45 US 17 Alexander Levi v. John Thompson et al.

45 U.S. 17

4 How. 17

11 L.Ed. 856


January Term, 1846

THE commissioners under the act of the 3d of March, 1837, amendatory of the act entitled 'An Act for laying off the Towns of Fort Madison,' &c., approved July 2d, 1836, confirmed unto Alexander Levi and John Thompson, as tenants in common, the right of purchase, by pre emption, of lot No. 68, in the town of Dubeque, being of the first class, containing seventeen one hundredths of an acre. The lot was entered in the land-office, and the receiver's receipt given to Levi and Thompson for the purchase money, on the 1st of April, 1840. It appears that William Chilson and Joel Campbell had instituted a suit, on the common law side of the District Court of Dubuque County, against Levi and Thompson, and that judgment was rendered against them for $780.50 and costs of suit, in August, 1839. Execution was issued upon the judgment in due form of law; it was placed in the sheriff's hands to be executed, and he levied upon the lot for which Lee and Thompson had a pre emption certificate, and the same was sold to satisfy the execution, before a patent had been issued by the United States to Levi and Thompson for the same. Thompson, the tenant in common with Levi, became the purchaser, paid the purchase money, and took the sheriff's deed for the same. Thompson, in November, 1841, sold the lot to the other defendants, who had paid for the same before Levi sued out his bill. They state, in their answer to Levi's bill, that when they bought the lot from Thompson, they were informed by him, and so supposed the fact to be, that he had a full and perfect right thereto, free from all encumbrances and of all claim by any other person or persons, and that at the time of their purchase, and when they made the payments to Thompson for the same, they were utterly ignorant of any title or claim to property in Levi, or that he set up or pretended to have any claim or title to the same. That the first notice they had of any such claim by Levi was about three weeks before the date of their answer to his bill, when he sent them word that he desired them to make a division of the property with him. They further state, at the time of their purchase there was a small log-house upon the lot, of little or no value to them, which they tore down and removed. That they went into quiet and peaceable possession of the lot at the time of their purchase, and have so remained ever since; that they had made lasting and valuable improvements upon the lot; that for a considerable part of the time whilst they were making these improvements, Levi had been in the city of Dubuque, and they believe must have discovered them, as he frequently passed and repassed the lot, and never informed them of his having any claim to the same. The cause was tried in the District Court, upon the bill and answers of the defendants, and the court adjudged that the petition of the complainant should be dismissed. An appeal was taken to the Supreme Court, and that court affirmed the decree of the court below; and from that court it has been brought to this court by appeal.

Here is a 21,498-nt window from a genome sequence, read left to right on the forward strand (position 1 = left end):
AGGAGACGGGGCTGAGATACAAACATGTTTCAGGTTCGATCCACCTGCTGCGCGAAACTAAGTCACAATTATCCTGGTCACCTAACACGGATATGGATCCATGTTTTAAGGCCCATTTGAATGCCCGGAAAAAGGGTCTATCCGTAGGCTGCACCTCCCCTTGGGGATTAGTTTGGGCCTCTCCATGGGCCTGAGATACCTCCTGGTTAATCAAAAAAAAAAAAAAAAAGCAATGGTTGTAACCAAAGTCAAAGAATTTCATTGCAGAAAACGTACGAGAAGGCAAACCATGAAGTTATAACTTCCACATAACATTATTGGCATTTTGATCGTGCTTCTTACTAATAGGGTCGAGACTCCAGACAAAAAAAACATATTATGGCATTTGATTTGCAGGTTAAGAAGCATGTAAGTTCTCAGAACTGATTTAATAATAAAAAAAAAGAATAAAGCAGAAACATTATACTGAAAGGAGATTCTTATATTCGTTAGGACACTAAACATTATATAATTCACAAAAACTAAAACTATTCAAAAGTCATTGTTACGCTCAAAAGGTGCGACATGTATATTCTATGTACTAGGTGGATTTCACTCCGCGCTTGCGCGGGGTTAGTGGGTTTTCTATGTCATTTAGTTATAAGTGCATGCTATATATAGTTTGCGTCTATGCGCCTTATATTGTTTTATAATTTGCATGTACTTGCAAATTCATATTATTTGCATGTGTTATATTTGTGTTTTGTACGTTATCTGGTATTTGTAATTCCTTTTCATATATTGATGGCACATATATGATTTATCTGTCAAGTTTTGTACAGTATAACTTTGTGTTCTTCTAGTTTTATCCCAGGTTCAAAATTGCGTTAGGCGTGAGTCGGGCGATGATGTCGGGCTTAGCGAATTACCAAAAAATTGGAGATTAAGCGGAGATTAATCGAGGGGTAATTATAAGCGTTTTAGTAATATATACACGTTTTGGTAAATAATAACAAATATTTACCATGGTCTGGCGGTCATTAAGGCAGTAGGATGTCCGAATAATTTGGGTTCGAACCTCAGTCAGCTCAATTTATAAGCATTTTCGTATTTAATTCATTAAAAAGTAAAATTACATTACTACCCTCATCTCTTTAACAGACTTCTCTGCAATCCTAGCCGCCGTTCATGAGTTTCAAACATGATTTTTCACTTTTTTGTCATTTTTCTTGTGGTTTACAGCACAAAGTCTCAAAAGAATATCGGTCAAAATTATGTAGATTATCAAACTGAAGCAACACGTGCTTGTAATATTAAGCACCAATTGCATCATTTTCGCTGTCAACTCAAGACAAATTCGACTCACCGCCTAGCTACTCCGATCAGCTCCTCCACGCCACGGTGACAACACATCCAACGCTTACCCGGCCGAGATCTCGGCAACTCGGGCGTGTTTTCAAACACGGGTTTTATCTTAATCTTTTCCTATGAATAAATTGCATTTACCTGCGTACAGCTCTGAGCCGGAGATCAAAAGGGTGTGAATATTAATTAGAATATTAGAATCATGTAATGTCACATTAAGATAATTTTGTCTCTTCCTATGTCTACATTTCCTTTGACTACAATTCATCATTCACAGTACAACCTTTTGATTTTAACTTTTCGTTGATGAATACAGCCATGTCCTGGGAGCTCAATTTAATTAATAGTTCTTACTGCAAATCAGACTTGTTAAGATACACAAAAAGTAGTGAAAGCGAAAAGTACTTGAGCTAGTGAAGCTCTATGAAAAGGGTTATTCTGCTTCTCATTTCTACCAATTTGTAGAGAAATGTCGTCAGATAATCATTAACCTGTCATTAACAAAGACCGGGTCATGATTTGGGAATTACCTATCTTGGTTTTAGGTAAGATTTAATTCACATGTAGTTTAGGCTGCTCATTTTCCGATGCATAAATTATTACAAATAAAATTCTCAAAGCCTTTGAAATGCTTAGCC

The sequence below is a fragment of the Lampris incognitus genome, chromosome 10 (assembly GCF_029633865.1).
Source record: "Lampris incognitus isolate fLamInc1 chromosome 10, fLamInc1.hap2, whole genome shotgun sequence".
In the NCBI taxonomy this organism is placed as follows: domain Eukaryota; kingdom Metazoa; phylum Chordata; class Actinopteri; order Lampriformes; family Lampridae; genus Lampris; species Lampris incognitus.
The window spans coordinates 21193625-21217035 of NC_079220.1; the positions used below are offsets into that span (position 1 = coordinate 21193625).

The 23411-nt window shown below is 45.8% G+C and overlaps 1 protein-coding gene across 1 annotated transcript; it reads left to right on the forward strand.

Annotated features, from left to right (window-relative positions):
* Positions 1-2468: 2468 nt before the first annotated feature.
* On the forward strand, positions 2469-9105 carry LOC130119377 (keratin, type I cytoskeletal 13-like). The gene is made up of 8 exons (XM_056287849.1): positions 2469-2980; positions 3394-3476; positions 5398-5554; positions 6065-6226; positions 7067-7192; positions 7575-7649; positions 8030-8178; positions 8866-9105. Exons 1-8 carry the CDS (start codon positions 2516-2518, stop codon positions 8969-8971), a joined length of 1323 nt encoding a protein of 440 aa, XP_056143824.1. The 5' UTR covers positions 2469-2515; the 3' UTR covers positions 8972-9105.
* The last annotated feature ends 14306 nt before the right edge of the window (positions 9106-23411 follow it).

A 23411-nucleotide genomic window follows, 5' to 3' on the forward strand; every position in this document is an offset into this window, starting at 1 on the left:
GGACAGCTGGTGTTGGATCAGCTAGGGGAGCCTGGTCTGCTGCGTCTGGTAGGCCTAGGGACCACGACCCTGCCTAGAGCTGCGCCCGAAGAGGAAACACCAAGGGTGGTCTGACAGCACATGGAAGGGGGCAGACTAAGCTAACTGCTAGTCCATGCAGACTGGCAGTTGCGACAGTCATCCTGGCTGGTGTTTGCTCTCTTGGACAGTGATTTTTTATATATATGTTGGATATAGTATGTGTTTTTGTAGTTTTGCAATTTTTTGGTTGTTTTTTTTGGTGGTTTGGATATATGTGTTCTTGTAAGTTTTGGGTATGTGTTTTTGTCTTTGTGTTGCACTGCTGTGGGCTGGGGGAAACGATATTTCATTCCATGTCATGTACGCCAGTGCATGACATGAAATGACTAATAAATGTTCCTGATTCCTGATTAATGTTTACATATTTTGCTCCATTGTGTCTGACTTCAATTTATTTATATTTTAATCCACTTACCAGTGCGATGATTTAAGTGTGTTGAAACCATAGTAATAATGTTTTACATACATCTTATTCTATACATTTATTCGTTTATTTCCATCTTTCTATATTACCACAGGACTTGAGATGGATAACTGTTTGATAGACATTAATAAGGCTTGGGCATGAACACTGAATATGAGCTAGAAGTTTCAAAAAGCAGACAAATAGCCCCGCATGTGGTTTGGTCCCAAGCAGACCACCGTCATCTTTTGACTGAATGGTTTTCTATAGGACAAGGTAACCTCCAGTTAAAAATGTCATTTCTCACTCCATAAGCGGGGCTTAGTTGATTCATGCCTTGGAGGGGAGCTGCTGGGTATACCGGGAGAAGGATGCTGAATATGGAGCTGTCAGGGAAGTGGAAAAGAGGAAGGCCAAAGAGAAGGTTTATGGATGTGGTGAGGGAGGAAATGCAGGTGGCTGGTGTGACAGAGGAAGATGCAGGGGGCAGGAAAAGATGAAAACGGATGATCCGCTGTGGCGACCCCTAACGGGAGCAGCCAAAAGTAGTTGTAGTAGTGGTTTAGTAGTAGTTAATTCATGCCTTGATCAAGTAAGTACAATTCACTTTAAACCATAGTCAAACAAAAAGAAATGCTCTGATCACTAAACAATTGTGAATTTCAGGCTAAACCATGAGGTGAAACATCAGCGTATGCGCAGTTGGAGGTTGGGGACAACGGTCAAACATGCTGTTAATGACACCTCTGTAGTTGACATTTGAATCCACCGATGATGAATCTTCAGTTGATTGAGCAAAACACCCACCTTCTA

The cause was submitted on printed arguments, by Mr. Washington Hunt, for the appellant, and Davis and Crawford, for the appellees.